EPA Burn Permit Programs on Indian Reservations | Region 10 | US EPA

Jump to main content.


EPA Burn Permit Programs on Indian Reservations

EPA established federal burn permit programs on the Nez Perce Indian Reservation and the Umatilla Indian Reservation under the Federal Air Rules for Indian Reservations (FARR) in Idaho, Oregon, and Washington. These two tribes administer burn permit programs for EPA under a delegation agreement. EPA remains the enforcement agency for the programs. There is also a General Open Burning Rule that applies on all 39 reservations under the FARR.

On this page:

If you live on the Nez Perce Indian Reservation, please check the Nez Perce Air Quality Program Web site or call 1-800-720-4089 for more information about burn permits within the Reservation.

If you live on the Umatilla Indian Reservation, please check the Umatilla Office of Air Quality Web site or call 541-429-7080 for more information about burn permits within the Reservation.

Top of page


General Open Burning Permits

The FARR Rule for General Open Burning Permits establishes a permit program for open burning on the Nez Perce Indian Reservation and on the Umatilla Indian Reservation only. People who want to perform open burning within these Reservations must get a permit issued by the Tribe.

Open burning is where the smoke, gases, chemicals, and other products from burning enter the air directly, without first going through a chimney, flue, vent, or other similar path (for example, a burn barrel or outside fire pit.) Cultural and traditional open burning is not affected by this rule.

Open Burning Permit Applications - Please print and sign the application and instructions.

Fact Sheet: Open Burning Permits (PDF) (2 pp, 45K) - For Nez Perce and Umatilla Reservations only.

Top of page


Agricultural Burning Permits

The FARR Rule for Agricultural Burning Permits establishes a permit program for agricultural burning on the Nez Perce Indian Reservation and on the Umatilla Indian Reservation. People who want to perform agricultural burning within these Reservations must get a permit issued by the Tribe.

Agricultural burning is the burning of crop or other vegetation from agricultural activities. Agricultural burning includes, but is not limited to, windrow burning, ditch burning, stubble burning, and field sanitation. Agricultural burning may be performed to prevent disease, control pests, rotate crops, or for crop reproduction.

Why is it important to control agricultural burning? Smoke is made up of a complex mixture of gases and fine particles produced when wood and other organic matter burn. The biggest health threat from smoke comes from fine particles. These microscopic particles can get into your eyes and respiratory system, where they can cause health problems such as burning eyes, runny nose, and illnesses such as bronchitis. Fine particles can also aggravate asthma and chronic heart and lung diseases, and they are linked to premature deaths in people with these chronic conditions.

Who does this rule apply to? This rule applies to anyone who conducts agricultural burning within the Nez Perce Indian Reservation and the Umatilla Indian Reservation only.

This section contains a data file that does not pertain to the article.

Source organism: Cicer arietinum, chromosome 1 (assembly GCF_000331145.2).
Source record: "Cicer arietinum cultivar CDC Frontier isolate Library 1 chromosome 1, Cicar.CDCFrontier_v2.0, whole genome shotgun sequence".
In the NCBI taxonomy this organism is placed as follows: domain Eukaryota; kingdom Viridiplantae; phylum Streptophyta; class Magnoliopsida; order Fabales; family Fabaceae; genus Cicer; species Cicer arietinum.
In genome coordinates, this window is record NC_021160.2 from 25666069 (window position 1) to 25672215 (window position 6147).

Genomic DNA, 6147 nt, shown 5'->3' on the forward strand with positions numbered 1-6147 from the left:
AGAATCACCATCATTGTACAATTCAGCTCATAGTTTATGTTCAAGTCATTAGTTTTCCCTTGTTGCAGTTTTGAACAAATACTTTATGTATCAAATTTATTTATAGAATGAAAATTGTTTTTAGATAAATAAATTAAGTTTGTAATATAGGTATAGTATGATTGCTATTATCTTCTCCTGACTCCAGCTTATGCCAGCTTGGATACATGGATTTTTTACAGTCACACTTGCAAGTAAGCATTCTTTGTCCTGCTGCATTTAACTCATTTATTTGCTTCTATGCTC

Agricultural Burning Permit Applications - Please print and sign the application and instructions.

Fact Sheet: Agricultural Burning Permits (PDF) (2 pp, 44K) - For Nez Perce and Umatilla Reservations only.

Top of page


Forestry and Silvicultural Burning Permits

The FARR Rule for Forestry and Silvicultural Burning Permits establishes a permit program for forestry and silvicultural burning on the Nez Perce Indian Reservation and on the Umatilla Indian Reservation. People who want to perform forestry and silvicultural burning within these Reservations will need to get a permit issued by the Tribe.

Forestry and silvicultural burning is the burning of vegetation that comes from the growing and harvesting of trees and timber. This type of burning includes slash burning, burning for reducing fire hazards, and burning for managing the forest environment. Burning may also be performed to prevent disease, to control pests, and for forest reproduction.

Why is it important to control forestry and silvicultural burning? Smoke is made up of a complex mixture of gases and fine particles produced when wood and other organic matter burn. The biggest health threat from smoke comes from fine particles. These microscopic particles can get into your eyes and respiratory system, where they can cause health problems such as burning eyes, runny nose, and illnesses such as bronchitis. Fine particles can also aggravate asthma and chronic heart and lung diseases, and they are linked to premature deaths in people with these chronic conditions.

Who does this rule apply to? This rule applies to anyone who conducts forestry and silvicultural burning within the Nez Perce Indian Reservation and the Umatilla Indian Reservation only.

Forestry and Silvicultural Burning Permit Applications - Please print and sign the application and instructions.

Fact Sheet: Forestry and Silvicultural Burning Permits (PDF) (2 pp, 43K) - For Nez Perce and Umatilla Reservations only.

Top of page


When did these rules take effect?

These rules were effective June 7, 2005. The rules were published in the Federal Register on April 8, 2005 (67 FR 18074).


Local Navigation


URL: http://yosemite.epa.gov/R10/tribal.nsf/Programs/farr-permits

Jump to main content.